Monthly Archives: July 2004

It’s all a matter of taste…

Eric and Cyrus have been expending a non-zero amount of energy trying to rationalize why they think static imports are bad. Maybe what they should do is just come out say “Hey, we just don’t like them” and then leave it at that. It seems like that would save everyone else a lot of energy arguing about what, in essence, comes down to a matter of taste.

VB has had static imports since VB 2002 and the world seems to still be turning happily on it’s axis. (Actually, in addition to static imports we have standard modules, which are even worse.) We haven’t been getting lots of complaints about unintelligible code being written because of it. We haven’t seen lots of horribly designed APIs being produced. Which isn’t to say that I don’t believe that there aren’t people out there abusing the feature (and shame on them!), just that by and large people seem to have taken the feature in stride and used it where appropriate. And I’m pretty confident that Java is going to see pretty much the same thing.

But, really, I don’t think it’s a horrible thing that C# doesn’t want this feature. As much as we like to dress up language design in processes and official sounding specifications, so much of what passes for language design comes down to the particular views of the particular people designing the language on some particular day. Language is almost infinitely malleable and often times the “best” way of doing something is not particularly clear – if you ask 10 different people about some particular design point, you’re likely to get somewhere between 8 – 10 different answers. Hell, if you ask the same person about some particular design point on two different days, it’s possible you’ll get two different answers. (It’s not like every single language team at Microsoft hasn’t backtracked on something at some point…) So even though rigorous intellectual analysis forms the foundation of language design, gut instinct (based on past experience, usually) can often be the decisive factor. And there might just not be any neat, logical, defensible reason why we choose to do this and not that, or implement something this way and not that way.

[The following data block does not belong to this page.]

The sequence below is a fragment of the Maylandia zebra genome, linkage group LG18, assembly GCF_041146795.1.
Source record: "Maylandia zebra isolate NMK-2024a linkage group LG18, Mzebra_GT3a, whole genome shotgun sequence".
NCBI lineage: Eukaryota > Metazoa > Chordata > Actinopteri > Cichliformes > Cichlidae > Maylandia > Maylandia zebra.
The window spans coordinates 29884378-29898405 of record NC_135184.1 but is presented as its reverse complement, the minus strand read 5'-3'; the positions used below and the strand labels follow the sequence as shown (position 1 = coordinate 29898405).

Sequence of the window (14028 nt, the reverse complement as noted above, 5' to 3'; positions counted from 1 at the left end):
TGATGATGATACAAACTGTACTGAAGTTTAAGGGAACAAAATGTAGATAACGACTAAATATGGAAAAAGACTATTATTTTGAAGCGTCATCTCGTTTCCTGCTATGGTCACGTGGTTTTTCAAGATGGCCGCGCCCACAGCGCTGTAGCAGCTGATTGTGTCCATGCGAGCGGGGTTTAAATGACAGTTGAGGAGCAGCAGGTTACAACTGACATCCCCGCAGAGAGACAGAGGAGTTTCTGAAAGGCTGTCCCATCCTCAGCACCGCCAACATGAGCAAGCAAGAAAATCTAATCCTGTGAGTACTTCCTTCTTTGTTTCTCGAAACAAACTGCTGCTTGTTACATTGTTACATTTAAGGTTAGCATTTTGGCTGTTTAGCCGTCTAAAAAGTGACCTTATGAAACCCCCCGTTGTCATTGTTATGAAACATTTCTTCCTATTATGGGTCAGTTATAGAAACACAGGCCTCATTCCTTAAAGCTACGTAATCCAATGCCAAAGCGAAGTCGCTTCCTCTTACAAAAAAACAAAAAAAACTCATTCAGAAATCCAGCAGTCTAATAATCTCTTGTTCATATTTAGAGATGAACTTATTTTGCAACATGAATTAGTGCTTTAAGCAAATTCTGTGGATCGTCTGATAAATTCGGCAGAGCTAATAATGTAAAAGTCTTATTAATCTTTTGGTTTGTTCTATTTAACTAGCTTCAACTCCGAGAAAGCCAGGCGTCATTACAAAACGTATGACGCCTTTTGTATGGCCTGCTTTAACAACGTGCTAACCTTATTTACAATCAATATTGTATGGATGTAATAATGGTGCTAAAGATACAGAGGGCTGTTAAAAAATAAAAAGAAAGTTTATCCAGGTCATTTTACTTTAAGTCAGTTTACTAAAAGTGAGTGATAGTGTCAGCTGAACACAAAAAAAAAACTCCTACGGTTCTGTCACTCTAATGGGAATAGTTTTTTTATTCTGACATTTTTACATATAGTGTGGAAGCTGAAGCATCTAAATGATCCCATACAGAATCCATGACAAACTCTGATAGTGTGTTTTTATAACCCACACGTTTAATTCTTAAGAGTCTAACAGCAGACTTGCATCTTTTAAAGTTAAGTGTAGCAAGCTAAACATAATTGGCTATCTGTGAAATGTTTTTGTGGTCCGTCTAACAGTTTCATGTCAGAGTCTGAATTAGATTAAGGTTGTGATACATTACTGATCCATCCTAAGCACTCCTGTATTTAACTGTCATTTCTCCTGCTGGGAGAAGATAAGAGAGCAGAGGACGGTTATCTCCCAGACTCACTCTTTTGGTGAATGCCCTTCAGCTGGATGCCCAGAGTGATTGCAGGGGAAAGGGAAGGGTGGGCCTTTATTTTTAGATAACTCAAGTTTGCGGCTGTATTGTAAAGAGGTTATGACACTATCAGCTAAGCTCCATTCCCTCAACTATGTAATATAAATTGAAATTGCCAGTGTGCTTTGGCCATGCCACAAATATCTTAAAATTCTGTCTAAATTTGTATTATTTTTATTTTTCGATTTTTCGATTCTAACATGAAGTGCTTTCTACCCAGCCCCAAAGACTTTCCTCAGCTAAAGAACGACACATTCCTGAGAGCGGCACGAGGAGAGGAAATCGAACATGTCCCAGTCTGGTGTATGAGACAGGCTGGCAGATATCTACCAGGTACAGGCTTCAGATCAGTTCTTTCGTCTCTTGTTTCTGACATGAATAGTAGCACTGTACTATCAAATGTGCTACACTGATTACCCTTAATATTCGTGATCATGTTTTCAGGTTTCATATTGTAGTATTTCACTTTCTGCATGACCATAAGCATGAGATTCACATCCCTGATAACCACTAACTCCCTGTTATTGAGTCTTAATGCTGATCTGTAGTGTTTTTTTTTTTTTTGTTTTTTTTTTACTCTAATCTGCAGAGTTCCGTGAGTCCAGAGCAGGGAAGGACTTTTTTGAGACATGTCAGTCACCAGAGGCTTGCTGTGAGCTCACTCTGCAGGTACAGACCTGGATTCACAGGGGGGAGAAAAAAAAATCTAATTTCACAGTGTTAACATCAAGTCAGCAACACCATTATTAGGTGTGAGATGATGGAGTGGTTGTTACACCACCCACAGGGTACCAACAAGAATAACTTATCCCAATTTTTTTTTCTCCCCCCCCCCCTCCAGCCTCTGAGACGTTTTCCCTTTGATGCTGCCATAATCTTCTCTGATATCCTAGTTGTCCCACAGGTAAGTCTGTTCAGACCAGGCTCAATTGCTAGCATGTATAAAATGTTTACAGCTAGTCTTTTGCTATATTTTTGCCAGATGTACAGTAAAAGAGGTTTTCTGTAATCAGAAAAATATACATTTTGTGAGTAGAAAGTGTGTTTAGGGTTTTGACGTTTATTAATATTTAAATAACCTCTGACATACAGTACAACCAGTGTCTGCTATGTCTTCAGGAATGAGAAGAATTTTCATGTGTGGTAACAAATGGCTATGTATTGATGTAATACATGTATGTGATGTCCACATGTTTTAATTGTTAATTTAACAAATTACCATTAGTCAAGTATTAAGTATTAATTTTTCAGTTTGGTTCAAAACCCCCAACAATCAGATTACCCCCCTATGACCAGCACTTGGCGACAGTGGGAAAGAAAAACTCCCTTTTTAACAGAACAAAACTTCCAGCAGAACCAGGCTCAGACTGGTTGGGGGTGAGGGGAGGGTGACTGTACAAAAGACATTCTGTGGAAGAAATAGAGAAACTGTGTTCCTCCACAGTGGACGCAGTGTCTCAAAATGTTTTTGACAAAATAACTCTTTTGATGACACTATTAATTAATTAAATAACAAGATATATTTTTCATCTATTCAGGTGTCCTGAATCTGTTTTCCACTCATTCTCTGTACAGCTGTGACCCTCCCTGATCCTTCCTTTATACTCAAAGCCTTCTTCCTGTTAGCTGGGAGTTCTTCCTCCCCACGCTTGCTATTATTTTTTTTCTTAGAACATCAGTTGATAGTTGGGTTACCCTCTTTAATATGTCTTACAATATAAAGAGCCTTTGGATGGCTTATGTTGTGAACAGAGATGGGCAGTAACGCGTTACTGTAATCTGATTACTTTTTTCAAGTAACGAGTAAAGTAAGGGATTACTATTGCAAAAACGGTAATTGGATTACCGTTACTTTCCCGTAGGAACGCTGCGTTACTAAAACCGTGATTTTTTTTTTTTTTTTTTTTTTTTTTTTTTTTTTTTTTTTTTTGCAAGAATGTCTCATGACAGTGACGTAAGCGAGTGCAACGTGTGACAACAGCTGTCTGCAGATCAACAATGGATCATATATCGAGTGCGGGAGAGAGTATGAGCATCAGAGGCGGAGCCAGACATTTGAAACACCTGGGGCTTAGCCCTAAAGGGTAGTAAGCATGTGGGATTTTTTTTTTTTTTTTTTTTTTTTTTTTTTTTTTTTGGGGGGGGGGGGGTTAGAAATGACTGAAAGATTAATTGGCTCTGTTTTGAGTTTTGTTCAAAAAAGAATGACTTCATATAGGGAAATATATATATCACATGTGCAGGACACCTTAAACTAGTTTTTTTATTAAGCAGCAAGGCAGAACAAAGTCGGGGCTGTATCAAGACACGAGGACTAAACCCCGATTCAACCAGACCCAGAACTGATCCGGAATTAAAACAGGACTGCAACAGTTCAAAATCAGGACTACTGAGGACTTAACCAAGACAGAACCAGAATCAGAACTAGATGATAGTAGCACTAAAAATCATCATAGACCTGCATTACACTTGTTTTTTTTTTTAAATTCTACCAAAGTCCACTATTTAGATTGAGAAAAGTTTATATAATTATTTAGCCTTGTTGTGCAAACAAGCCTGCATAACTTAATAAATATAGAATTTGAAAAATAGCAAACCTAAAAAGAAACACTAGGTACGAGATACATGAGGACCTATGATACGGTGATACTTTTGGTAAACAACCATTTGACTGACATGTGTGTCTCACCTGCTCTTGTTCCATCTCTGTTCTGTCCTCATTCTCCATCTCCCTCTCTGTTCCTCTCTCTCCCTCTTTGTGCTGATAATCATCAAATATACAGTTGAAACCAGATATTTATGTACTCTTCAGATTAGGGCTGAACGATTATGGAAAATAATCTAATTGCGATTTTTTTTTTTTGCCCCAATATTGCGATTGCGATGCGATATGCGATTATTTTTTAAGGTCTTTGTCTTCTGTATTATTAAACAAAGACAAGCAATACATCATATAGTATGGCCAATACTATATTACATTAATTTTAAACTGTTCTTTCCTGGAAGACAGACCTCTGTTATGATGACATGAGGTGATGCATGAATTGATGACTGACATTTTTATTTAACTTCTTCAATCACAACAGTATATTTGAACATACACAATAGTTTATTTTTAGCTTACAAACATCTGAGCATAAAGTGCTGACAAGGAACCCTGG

I think the same goes for stuff like the With statement, too. Although not everyone on the C# team might hold the same opinion on features like these, on the whole they’ve come to the conclusion that they don’t like the features, and I think that’s fair enough – they get paid to make those kinds of decisions, after all. It’s not like they haven’t bent over backwards to listen to community feedback and gone to great lengths to consider that feedback. It seems like in those cases a “Yup, we considered it, thought about it for a long while and ultimately decided it didn’t seem like a good idea. However, we’re always open to reconsidering the decision if things change.” would be sufficient….

(I will quibble with one of Cyrus’s points, though: I don’t believe that the Office API is the way it is because it was mangled to cater to the features of, oh, let’s be honest, VB. The Office API is in many cases the way it is because it had to be designed/mangled around the past limitations of the VB language. The Excel object model is so untyped in places because it was written before OLE Automation had type libraries and could express types other than VARIANT. All the Office applications abuse optional parameters to death because VB didn’t support overloading before VB 2002. And so on, and so on. The abuse of optional parameters is a particular shame because I think (and this is just personal speculation) that that is one of the reasons C# doesn’t support them. I can always hope they’ll see the light though…)

U.S.-centric dates and localized languages